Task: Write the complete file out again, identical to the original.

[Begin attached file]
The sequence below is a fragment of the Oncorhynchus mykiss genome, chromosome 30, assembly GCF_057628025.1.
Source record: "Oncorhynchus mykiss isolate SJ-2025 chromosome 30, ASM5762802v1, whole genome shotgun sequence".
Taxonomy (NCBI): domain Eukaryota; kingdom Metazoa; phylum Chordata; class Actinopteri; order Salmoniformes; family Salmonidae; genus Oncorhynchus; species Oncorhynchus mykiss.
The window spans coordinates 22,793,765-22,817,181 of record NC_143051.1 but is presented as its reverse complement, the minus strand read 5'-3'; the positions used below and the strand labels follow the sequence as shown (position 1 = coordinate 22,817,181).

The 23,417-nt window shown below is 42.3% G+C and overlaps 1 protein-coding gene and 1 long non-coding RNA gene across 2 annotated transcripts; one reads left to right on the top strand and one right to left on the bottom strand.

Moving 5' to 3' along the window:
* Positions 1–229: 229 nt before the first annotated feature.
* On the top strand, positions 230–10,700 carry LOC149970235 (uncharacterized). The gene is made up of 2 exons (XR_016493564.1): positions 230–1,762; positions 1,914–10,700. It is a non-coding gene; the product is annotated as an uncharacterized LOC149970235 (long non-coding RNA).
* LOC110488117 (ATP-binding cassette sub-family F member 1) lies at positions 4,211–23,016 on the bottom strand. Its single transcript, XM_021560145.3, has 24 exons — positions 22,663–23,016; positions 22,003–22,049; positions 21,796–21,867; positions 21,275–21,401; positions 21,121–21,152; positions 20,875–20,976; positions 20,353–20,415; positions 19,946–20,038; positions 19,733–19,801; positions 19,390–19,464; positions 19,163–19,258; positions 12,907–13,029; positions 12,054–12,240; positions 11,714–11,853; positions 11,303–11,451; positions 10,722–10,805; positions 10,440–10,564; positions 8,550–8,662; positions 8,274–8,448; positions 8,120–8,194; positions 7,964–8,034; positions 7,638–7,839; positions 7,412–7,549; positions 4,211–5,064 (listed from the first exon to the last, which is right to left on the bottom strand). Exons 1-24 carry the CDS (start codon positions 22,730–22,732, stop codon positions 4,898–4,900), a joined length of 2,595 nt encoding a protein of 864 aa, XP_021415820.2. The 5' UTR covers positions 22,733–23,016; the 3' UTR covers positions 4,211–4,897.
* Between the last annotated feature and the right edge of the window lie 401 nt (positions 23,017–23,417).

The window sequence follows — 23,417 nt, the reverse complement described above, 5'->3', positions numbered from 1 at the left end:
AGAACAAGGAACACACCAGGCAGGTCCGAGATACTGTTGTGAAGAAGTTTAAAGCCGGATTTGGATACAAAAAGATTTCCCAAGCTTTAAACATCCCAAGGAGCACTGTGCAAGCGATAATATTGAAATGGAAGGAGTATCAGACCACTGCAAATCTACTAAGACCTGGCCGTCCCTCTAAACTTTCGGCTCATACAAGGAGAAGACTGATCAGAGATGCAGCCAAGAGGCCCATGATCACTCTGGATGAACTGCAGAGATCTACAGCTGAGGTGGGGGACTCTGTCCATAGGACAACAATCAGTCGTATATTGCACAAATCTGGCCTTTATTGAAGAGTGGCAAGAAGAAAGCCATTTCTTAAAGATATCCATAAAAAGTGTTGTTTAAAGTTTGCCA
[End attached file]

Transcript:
The sequence below is a fragment of the Oncorhynchus mykiss genome, chromosome 30, assembly GCF_057628025.1.
Source record: "Oncorhynchus mykiss isolate SJ-2025 chromosome 30, ASM5762802v1, whole genome shotgun sequence".
Taxonomy (NCBI): domain Eukaryota; kingdom Metazoa; phylum Chordata; class Actinopteri; order Salmoniformes; family Salmonidae; genus Oncorhynchus; species Oncorhynchus mykiss.
The window spans coordinates 22,793,765-22,817,181 of record NC_143051.1 but is presented as its reverse complement, the minus strand read 5'-3'; the positions used below and the strand labels follow the sequence as shown (position 1 = coordinate 22,817,181).

The 23,417-nt window shown below is 42.3% G+C and overlaps 1 protein-coding gene and 1 long non-coding RNA gene across 2 annotated transcripts; one reads left to right on the top strand and one right to left on the bottom strand.

Moving 5' to 3' along the window:
* Positions 1–229: 229 nt before the first annotated feature.
* On the top strand, positions 230–10,700 carry LOC149970235 (uncharacterized). The gene is made up of 2 exons (XR_016493564.1): positions 230–1,762; positions 1,914–10,700. It is a non-coding gene; the product is annotated as an uncharacterized LOC149970235 (long non-coding RNA).
* LOC110488117 (ATP-binding cassette sub-family F member 1) lies at positions 4,211–23,016 on the bottom strand. Its single transcript, XM_021560145.3, has 24 exons — positions 22,663–23,016; positions 22,003–22,049; positions 21,796–21,867; positions 21,275–21,401; positions 21,121–21,152; positions 20,875–20,976; positions 20,353–20,415; positions 19,946–20,038; positions 19,733–19,801; positions 19,390–19,464; positions 19,163–19,258; positions 12,907–13,029; positions 12,054–12,240; positions 11,714–11,853; positions 11,303–11,451; positions 10,722–10,805; positions 10,440–10,564; positions 8,550–8,662; positions 8,274–8,448; positions 8,120–8,194; positions 7,964–8,034; positions 7,638–7,839; positions 7,412–7,549; positions 4,211–5,064 (listed from the first exon to the last, which is right to left on the bottom strand). Exons 1-24 carry the CDS (start codon positions 22,730–22,732, stop codon positions 4,898–4,900), a joined length of 2,595 nt encoding a protein of 864 aa, XP_021415820.2. The 5' UTR covers positions 22,733–23,016; the 3' UTR covers positions 4,211–4,897.
* Between the last annotated feature and the right edge of the window lie 401 nt (positions 23,017–23,417).

The window sequence follows — 23,417 nt, the reverse complement described above, 5'->3', positions numbered from 1 at the left end:
AGAACAAGGAACACACCAGGCAGGTCCGAGATACTGTTGTGAAGAAGTTTAAAGCCGGATTTGGATACAAAAAGATTTCCCAAGCTTTAAACATCCCAAGGAGCACTGTGCAAGCGATAATATTGAAATGGAAGGAGTATCAGACCACTGCAAATCTACTAAGACCTGGCCGTCCCTCTAAACTTTCGGCTCATACAAGGAGAAGACTGATCAGAGATGCAGCCAAGAGGCCCATGATCACTCTGGATGAACTGCAGAGATCTACAGCTGAGGTGGGGGACTCTGTCCATAGGACAACAATCAGTCGTATATTGCACAAATCTGGCCTTTATTGAAGAGTGGCAAGAAGAAAGCCATTTCTTAAAGATATCCATAAAAAGTGTTGTTTAAAGTTTGCCA